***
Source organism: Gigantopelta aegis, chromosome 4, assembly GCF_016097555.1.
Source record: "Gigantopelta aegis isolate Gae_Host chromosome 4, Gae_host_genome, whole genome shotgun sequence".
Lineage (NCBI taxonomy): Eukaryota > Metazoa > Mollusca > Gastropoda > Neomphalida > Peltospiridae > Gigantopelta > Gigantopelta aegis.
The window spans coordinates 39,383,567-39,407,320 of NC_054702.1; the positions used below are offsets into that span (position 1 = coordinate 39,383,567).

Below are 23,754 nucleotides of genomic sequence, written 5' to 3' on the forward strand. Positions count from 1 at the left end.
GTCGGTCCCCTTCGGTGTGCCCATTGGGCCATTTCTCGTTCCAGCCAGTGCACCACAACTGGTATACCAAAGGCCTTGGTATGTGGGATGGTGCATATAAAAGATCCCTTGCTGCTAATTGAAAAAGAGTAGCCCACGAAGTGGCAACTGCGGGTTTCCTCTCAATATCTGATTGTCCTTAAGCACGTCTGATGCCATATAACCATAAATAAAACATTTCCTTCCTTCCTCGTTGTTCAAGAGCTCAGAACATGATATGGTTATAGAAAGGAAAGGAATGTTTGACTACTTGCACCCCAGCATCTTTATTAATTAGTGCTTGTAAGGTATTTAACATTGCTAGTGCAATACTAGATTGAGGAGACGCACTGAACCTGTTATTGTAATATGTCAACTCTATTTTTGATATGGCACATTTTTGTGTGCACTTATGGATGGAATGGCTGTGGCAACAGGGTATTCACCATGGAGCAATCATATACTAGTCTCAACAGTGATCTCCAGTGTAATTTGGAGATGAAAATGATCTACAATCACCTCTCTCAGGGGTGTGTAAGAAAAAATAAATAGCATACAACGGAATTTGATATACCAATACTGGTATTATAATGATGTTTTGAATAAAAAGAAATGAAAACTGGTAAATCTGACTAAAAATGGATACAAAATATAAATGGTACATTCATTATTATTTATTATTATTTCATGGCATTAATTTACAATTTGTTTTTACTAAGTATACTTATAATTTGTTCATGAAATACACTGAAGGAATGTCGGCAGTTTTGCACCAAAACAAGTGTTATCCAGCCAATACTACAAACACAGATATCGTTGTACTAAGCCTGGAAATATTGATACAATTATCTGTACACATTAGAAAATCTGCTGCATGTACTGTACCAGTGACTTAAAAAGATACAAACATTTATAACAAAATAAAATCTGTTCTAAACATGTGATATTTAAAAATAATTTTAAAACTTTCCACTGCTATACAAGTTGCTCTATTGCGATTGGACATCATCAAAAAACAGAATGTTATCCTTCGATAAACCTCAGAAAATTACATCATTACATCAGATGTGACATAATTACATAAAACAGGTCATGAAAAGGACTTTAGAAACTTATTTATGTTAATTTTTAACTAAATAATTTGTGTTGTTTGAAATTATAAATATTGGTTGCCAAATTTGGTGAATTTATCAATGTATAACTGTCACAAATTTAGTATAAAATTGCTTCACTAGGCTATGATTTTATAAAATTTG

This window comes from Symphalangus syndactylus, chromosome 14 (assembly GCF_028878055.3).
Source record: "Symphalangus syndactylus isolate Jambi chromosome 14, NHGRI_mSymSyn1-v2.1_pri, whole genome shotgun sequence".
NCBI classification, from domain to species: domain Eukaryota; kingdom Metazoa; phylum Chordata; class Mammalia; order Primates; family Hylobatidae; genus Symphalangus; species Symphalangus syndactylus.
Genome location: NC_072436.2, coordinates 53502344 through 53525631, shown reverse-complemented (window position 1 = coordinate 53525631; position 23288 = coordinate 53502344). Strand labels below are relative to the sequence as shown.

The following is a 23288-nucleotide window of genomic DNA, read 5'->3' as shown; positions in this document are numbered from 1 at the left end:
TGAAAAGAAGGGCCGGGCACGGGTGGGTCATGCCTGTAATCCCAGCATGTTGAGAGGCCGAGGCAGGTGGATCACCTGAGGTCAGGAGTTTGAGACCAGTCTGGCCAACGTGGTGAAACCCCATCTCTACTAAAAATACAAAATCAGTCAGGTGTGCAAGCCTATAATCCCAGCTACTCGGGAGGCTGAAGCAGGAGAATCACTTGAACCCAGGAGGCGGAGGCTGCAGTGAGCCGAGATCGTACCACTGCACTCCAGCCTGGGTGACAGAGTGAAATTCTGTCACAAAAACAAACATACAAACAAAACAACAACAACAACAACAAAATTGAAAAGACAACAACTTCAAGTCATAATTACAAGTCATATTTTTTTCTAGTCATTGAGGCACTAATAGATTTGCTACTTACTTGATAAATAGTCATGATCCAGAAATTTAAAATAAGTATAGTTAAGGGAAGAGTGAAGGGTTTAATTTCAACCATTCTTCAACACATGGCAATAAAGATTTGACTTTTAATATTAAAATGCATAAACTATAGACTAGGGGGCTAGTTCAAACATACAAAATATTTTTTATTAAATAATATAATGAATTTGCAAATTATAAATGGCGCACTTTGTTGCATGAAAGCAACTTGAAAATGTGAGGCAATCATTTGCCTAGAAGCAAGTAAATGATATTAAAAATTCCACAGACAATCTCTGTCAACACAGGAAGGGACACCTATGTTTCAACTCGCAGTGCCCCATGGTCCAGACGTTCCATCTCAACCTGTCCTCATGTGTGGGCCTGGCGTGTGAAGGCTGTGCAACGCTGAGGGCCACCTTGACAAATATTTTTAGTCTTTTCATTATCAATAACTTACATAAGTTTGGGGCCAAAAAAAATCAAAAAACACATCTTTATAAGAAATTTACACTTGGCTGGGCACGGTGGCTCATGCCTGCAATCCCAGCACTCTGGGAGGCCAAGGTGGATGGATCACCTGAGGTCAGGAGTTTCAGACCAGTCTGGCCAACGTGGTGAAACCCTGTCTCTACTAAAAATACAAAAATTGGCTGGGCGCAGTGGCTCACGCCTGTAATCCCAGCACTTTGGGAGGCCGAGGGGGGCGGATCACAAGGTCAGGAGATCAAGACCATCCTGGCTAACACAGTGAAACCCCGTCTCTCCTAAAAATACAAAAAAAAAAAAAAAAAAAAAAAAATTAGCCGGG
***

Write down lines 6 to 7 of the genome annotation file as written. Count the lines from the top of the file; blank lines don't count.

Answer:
GTCGGTCCCCTTCGGTGTGCCCATTGGGCCATTTCTCGTTCCAGCCAGTGCACCACAACTGGTATACCAAAGGCCTTGGTATGTGGGATGGTGCATATAAAAGATCCCTTGCTGCTAATTGAAAAAGAGTAGCCCACGAAGTGGCAACTGCGGGTTTCCTCTCAATATCTGATTGTCCTTAAGCACGTCTGATGCCATATAACCATAAATAAAACATTTCCTTCCTTCCTCGTTGTTCAAGAGCTCAGAACATGATATGGTTATAGAAAGGAAAGGAATGTTTGACTACTTGCACCCCAGCATCTTTATTAATTAGTGCTTGTAAGGTATTTAACATTGCTAGTGCAATACTAGATTGAGGAGACGCACTGAACCTGTTATTGTAATATGTCAACTCTATTTTTGATATGGCACATTTTTGTGTGCACTTATGGATGGAATGGCTGTGGCAACAGGGTATTCACCATGGAGCAATCATATACTAGTCTCAACAGTGATCTCCAGTGTAATTTGGAGATGAAAATGATCTACAATCACCTCTCTCAGGGGTGTGTAAGAAAAAATAAATAGCATACAACGGAATTTGATATACCAATACTGGTATTATAATGATGTTTTGAATAAAAAGAAATGAAAACTGGTAAATCTGACTAAAAATGGATACAAAATATAAATGGTACATTCATTATTATTTATTATTATTTCATGGCATTAATTTACAATTTGTTTTTACTAAGTATACTTATAATTTGTTCATGAAATACACTGAAGGAATGTCGGCAGTTTTGCACCAAAACAAGTGTTATCCAGCCAATACTACAAACACAGATATCGTTGTACTAAGCCTGGAAATATTGATACAATTATCTGTACACATTAGAAAATCTGCTGCATGTACTGTACCAGTGACTTAAAAAGATACAAACATTTATAACAAAATAAAATCTGTTCTAAACATGTGATATTTAAAAATAATTTTAAAACTTTCCACTGCTATACAAGTTGCTCTATTGCGATTGGACATCATCAAAAAACAGAATGTTATCCTTCGATAAACCTCAGAAAATTACATCATTACATCAGATGTGACATAATTACATAAAACAGGTCATGAAAAGGACTTTAGAAACTTATTTATGTTAATTTTTAACTAAATAATTTGTGTTGTTTGAAATTATAAATATTGGTTGCCAAATTTGGTGAATTTATCAATGTATAACTGTCACAAATTTAGTATAAAATTGCTTCACTAGGCTATGATTTTATAAAATTTG

This window comes from Symphalangus syndactylus, chromosome 14 (assembly GCF_028878055.3).